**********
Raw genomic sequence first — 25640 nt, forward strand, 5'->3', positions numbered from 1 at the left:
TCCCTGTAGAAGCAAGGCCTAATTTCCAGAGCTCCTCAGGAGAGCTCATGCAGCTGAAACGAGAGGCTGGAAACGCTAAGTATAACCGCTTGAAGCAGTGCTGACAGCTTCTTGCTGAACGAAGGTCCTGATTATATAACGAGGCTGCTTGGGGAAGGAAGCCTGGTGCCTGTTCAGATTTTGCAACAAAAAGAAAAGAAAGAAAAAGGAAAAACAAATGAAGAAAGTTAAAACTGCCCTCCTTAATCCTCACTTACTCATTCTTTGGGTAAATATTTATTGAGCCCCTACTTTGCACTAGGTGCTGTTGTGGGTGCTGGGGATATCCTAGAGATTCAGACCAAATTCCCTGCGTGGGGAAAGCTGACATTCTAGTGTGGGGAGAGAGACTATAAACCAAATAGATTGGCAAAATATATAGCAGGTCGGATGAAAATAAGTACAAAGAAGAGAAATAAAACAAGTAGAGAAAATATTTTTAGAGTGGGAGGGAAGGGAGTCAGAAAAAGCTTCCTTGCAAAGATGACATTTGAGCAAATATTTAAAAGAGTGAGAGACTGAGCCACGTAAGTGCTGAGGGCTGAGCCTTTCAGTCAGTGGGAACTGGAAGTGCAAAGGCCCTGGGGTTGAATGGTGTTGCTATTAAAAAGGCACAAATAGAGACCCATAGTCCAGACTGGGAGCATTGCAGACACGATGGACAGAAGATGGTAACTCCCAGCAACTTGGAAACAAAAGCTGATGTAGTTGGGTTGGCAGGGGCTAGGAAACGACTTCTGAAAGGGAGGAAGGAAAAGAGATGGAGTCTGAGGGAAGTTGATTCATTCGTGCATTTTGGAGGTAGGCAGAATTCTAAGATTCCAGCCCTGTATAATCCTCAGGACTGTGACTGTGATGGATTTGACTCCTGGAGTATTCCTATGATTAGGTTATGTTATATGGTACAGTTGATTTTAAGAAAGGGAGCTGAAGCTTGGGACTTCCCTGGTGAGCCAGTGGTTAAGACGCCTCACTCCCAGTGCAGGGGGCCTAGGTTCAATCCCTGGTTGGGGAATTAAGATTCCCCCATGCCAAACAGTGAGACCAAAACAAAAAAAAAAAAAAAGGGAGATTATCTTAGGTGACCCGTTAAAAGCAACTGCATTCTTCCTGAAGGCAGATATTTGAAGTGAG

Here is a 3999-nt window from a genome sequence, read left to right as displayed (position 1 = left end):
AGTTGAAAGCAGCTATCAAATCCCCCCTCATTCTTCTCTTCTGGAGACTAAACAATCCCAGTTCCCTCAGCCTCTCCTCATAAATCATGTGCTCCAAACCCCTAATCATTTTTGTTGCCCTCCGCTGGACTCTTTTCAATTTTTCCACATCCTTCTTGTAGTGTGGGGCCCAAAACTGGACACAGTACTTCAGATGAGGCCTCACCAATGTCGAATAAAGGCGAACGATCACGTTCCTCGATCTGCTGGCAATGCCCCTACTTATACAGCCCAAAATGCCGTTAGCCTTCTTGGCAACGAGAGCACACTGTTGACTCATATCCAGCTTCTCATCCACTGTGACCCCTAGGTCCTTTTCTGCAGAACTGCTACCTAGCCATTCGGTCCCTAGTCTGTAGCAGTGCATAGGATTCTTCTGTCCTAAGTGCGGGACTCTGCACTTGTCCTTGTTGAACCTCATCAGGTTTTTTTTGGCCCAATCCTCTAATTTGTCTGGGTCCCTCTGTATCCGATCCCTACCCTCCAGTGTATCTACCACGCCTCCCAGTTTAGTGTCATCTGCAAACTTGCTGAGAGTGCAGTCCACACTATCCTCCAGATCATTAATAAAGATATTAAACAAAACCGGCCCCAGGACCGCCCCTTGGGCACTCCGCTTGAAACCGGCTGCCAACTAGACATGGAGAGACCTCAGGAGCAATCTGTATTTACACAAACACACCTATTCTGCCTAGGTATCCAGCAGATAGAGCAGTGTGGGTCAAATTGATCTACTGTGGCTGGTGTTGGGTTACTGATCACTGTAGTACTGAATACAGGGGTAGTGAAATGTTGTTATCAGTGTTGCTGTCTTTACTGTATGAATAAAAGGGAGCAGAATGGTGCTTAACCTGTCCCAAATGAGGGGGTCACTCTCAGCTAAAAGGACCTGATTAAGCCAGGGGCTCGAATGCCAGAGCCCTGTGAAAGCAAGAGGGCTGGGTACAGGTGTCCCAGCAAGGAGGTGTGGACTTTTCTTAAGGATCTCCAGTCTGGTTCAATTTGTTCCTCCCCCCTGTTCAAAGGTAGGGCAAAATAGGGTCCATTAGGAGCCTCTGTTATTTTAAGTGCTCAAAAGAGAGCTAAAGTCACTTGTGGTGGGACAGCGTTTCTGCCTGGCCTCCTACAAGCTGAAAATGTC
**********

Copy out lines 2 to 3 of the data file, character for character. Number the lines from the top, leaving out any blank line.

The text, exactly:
TCCCTGTAGAAGCAAGGCCTAATTTCCAGAGCTCCTCAGGAGAGCTCATGCAGCTGAAACGAGAGGCTGGAAACGCTAAGTATAACCGCTTGAAGCAGTGCTGACAGCTTCTTGCTGAACGAAGGTCCTGATTATATAACGAGGCTGCTTGGGGAAGGAAGCCTGGTGCCTGTTCAGATTTTGCAACAAAAAGAAAAGAAAGAAAAAGGAAAAACAAATGAAGAAAGTTAAAACTGCCCTCCTTAATCCTCACTTACTCATTCTTTGGGTAAATATTTATTGAGCCCCTACTTTGCACTAGGTGCTGTTGTGGGTGCTGGGGATATCCTAGAGATTCAGACCAAATTCCCTGCGTGGGGAAAGCTGACATTCTAGTGTGGGGAGAGAGACTATAAACCAAATAGATTGGCAAAATATATAGCAGGTCGGATGAAAATAAGTACAAAGAAGAGAAATAAAACAAGTAGAGAAAATATTTTTAGAGTGGGAGGGAAGGGAGTCAGAAAAAGCTTCCTTGCAAAGATGACATTTGAGCAAATATTTAAAAGAGTGAGAGACTGAGCCACGTAAGTGCTGAGGGCTGAGCCTTTCAGTCAGTGGGAACTGGAAGTGCAAAGGCCCTGGGGTTGAATGGTGTTGCTATTAAAAAGGCACAAATAGAGACCCATAGTCCAGACTGGGAGCATTGCAGACACGATGGACAGAAGATGGTAACTCCCAGCAACTTGGAAACAAAAGCTGATGTAGTTGGGTTGGCAGGGGCTAGGAAACGACTTCTGAAAGGGAGGAAGGAAAAGAGATGGAGTCTGAGGGAAGTTGATTCATTCGTGCATTTTGGAGGTAGGCAGAATTCTAAGATTCCAGCCCTGTATAATCCTCAGGACTGTGACTGTGATGGATTTGACTCCTGGAGTATTCCTATGATTAGGTTATGTTATATGGTACAGTTGATTTTAAGAAAGGGAGCTGAAGCTTGGGACTTCCCTGGTGAGCCAGTGGTTAAGACGCCTCACTCCCAGTGCAGGGGGCCTAGGTTCAATCCCTGGTTGGGGAATTAAGATTCCCCCATGCCAAACAGTGAGACCAAAACAAAAAAAAAAAAAAAGGGAGATTATCTTAGGTGACCCGTTAAAAGCAACTGCATTCTTCCTGAAGGCAGATATTTGAAGTGAG

Here is a 3999-nt window from a genome sequence, read left to right as displayed (position 1 = left end):